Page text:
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How to solve a Logic problem?

Let q={ 0 1 4 9 16 25 36 }, r={ 1 3 5 7 9 11 }, p={ 0 2 4 6 8 10 } So q ^ r={ 1 9 }, p v q={ 0 1 2 4 6 8 9 10 16 25 36 }, p v r={ 0 1 2 3 4 5 6 7 8 9 10 11 } (p v q) ^ (p v r)={ 0 1 2 4 6 8 9 10 } p v (q ^ r)={ 0 1 2 4 6 8 9 10 }, so (p v q) ^ (p v r) = p v (q ^ r) (p v q) ^ r={ 1 9 } ≠ (p v q) ^ (p v r). Draw two intersecting circles representing sets q and r. Where they intersect is q ^ r (in the example the intersection would contain the numbers 1 and 9. Now consider augmenting the sets by the contents of p (this is the union of p with each of the two intersecting sets). This time the intersection would contain all the elements of p as well as 1 and 9. This demonstrates the first part of the question. But if the p elements are added only to q then the intersection only contains 1 9 because there are no more common elements in r than there were before. This demonstrates the second part of the question.
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can you create a box plot for this set of data?: 1, 4, 6, 13, 3, 24, 4, 1, 2, 1, 2, 9, 8, 5, 25, 8, 1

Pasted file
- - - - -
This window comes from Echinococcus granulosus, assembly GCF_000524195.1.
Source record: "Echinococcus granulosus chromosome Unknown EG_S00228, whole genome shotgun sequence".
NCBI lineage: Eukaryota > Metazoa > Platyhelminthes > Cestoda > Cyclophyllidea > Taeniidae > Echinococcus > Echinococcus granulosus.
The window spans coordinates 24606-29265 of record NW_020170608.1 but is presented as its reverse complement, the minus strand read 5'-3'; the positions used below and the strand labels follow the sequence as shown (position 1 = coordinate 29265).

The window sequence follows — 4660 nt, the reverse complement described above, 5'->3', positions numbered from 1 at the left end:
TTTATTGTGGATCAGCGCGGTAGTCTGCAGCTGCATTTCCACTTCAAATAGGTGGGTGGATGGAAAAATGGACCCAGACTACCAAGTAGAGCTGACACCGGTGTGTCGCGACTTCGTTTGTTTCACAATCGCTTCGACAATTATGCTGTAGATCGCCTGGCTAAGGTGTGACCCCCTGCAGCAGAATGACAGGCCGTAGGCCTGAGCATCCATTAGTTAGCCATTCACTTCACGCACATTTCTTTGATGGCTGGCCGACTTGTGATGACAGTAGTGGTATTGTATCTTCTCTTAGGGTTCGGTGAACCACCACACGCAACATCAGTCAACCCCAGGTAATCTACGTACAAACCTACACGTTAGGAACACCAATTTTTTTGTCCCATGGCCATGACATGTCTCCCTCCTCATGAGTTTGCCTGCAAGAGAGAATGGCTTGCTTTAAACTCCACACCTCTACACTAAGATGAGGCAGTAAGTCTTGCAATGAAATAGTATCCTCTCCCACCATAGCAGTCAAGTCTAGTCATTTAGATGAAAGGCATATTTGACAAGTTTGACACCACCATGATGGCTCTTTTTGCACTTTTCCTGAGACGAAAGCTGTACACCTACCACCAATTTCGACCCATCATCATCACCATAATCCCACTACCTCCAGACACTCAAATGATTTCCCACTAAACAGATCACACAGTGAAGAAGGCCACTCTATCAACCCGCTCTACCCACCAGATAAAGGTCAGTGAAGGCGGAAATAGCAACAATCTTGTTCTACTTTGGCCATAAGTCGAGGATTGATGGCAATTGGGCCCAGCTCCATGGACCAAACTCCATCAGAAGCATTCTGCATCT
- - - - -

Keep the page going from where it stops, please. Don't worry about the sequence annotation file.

First: put the data into ascending order. 1, 1, 1, 1, 2, 2, 3, 4, 4, 5, 6, 8, 8, 9, 13, 24, 25 MIN: 1; MAX: 25 MEDIAN: 4. This is the 50th percentile, and divides the data into two sets each containing half the results. Set 1: 1, 1, 1, 1, 2, 2, 3, 4 Set 1 median: 1.5 (average of middle data) Set 2: 5, 6, 8, 8, 9, 13, 24, 25 Set 2 median: 8.5 The medians split the data into 4 groups or quartiles: <1.5; >1.5 but <=4; >4 but <8.5; >8.5. Data <1.5 or >8.5 are called outliers. Draw a vertical line representative no the data and mark the limits 1 and 25 on the line. These are the bottom and top of the box. Now mark the medians at 1.5, 4 and 8.5. These form an inner box with 1.5 as its bottom and 8.5 as its top, with 4 sandwiched inside. Draw horizontal lines to show the boxes. These horizontal lines are of no specific length. That's your box plot. You can use colours or shading in the inner box to show the data between the three medians (data between 1.5 and 8.5), and the outliers will be in the larger outer box in an unshaded area.  
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Draw different type shapes using different materials 

?????????????? "materials" ?????????? how bout stuf insted ???